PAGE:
“We’re going backwards here on crime, general,” Sen. John Kennedy (R-LA) told U.S. Attorney General Merrick Garland during Monday's Senate Appropriations Committee hearing.
Using rampant killings in Chicago as an example, Sen. Kennedy pressed Garland on his failure to recommend a policy of “stop, question and frisk” to state and local law enforcement and officials:
“You’re one of the country’s chief law enforcement officials, maybe the chief, and what you say matter. And, suppose, here’s what I’m asking: let’s take Chicago, where you haven’t, we haven’t, made any inroads in stopping the killing.
“Chicago is now the world’s largest outdoor shooting range. We know that a lot of the shootings come from gangs.
“Why wouldn’t you want to call the police chief and the mayor in Chicago and say, ‘Look, you know who these gang members are. When you have reasonable suspicion, under Terry v. Ohio – an objective standard, more than just a hunch – why don’t you aggressively stop, question and frisk these gang members?’”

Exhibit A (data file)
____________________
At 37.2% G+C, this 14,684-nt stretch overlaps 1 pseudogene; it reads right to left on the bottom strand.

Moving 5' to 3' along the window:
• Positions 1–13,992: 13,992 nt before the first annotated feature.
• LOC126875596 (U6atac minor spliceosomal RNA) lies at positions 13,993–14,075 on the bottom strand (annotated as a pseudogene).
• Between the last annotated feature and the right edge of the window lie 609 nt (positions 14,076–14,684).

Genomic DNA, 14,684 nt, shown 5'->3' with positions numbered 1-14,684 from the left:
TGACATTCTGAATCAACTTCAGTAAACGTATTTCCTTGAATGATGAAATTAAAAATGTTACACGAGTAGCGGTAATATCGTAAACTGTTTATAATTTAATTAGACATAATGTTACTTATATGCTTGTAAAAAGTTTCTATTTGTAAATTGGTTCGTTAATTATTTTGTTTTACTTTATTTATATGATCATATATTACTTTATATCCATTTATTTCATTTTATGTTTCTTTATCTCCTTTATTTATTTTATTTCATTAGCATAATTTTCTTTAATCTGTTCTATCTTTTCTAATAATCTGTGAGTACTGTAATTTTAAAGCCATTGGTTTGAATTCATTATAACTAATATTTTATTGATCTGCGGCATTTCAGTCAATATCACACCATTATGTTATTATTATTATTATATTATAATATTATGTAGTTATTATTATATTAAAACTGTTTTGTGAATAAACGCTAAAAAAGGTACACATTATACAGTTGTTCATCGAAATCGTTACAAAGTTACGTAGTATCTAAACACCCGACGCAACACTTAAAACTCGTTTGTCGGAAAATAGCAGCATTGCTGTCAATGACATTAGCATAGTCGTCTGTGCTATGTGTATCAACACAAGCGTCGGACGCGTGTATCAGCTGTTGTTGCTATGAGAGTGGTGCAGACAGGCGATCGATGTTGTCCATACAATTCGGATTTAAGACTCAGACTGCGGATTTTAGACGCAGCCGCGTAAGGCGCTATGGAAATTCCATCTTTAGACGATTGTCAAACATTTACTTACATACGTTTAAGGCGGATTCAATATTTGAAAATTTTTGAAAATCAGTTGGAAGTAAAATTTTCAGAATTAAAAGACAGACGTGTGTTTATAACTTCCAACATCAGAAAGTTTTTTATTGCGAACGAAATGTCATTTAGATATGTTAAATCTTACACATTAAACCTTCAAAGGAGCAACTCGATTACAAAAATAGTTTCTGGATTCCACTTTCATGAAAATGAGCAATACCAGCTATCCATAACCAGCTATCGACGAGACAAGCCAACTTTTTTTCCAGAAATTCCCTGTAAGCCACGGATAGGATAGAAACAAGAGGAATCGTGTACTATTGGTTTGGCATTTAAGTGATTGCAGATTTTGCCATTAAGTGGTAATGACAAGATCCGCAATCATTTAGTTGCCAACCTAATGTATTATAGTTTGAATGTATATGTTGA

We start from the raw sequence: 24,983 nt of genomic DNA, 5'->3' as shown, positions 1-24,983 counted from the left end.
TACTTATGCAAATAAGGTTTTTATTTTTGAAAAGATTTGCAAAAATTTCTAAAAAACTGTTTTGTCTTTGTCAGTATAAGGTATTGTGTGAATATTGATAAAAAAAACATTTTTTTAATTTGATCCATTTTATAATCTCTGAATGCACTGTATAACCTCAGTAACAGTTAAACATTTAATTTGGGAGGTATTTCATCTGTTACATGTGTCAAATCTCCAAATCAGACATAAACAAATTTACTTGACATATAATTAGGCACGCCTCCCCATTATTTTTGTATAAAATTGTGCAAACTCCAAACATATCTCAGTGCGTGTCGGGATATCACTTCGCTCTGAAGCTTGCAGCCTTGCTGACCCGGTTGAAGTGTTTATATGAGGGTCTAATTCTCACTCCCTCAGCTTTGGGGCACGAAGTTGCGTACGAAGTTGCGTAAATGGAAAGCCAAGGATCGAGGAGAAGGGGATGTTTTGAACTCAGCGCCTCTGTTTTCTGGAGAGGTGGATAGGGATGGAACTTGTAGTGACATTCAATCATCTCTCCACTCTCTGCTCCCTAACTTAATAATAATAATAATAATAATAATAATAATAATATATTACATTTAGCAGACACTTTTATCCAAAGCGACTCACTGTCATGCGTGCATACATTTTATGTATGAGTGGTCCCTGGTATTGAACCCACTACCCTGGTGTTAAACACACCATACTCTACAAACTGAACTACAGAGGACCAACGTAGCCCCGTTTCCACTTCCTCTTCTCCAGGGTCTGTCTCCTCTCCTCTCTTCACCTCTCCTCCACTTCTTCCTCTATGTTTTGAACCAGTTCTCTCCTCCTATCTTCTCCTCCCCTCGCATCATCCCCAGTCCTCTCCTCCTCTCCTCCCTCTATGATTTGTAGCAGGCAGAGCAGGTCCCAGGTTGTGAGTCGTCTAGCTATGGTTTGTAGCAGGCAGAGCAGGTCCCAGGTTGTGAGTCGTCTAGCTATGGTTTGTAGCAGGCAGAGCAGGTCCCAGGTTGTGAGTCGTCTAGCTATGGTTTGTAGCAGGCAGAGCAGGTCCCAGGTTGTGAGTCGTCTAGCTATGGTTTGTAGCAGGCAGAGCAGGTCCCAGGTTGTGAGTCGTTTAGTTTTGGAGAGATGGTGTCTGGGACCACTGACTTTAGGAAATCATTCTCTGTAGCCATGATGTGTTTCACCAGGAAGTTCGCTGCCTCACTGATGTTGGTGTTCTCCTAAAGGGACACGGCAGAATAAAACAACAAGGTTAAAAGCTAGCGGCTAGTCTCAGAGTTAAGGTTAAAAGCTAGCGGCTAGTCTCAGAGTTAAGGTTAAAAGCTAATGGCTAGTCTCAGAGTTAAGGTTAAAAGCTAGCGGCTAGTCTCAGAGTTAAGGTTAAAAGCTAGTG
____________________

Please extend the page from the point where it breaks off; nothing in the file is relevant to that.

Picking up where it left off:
“You’ll get drugs off the street. You’ll get guns off the street. And, you’ll get a lot of gang members off the street and you’ll stop people killing each other,” Kennedy said.
“Why won’t you do that?” Kennedy asked again.
Garland replied by saying the federal government doesn’t get involved in policing at the state and local levels:
“Um, the best way for the federal government to stop violent crime is to work at each local level and let the state and locals determine what the best use of their own resources is.”
“Judge, I’m sorry for interrupting you, but I’m trying to get some answers: why won’t you do that? Just tell me why you won’t do that. Your opinion matters,” Sen. Kennedy said.
Once again, Garland deferred to state and local decision-makers:
“Because, there is no one-solution-fits-all that the federal government can suggest to state and local law enforcement. We believe state and local law enforcement knows best as to what to do there.”
“It’s not working,” Kennedy responded.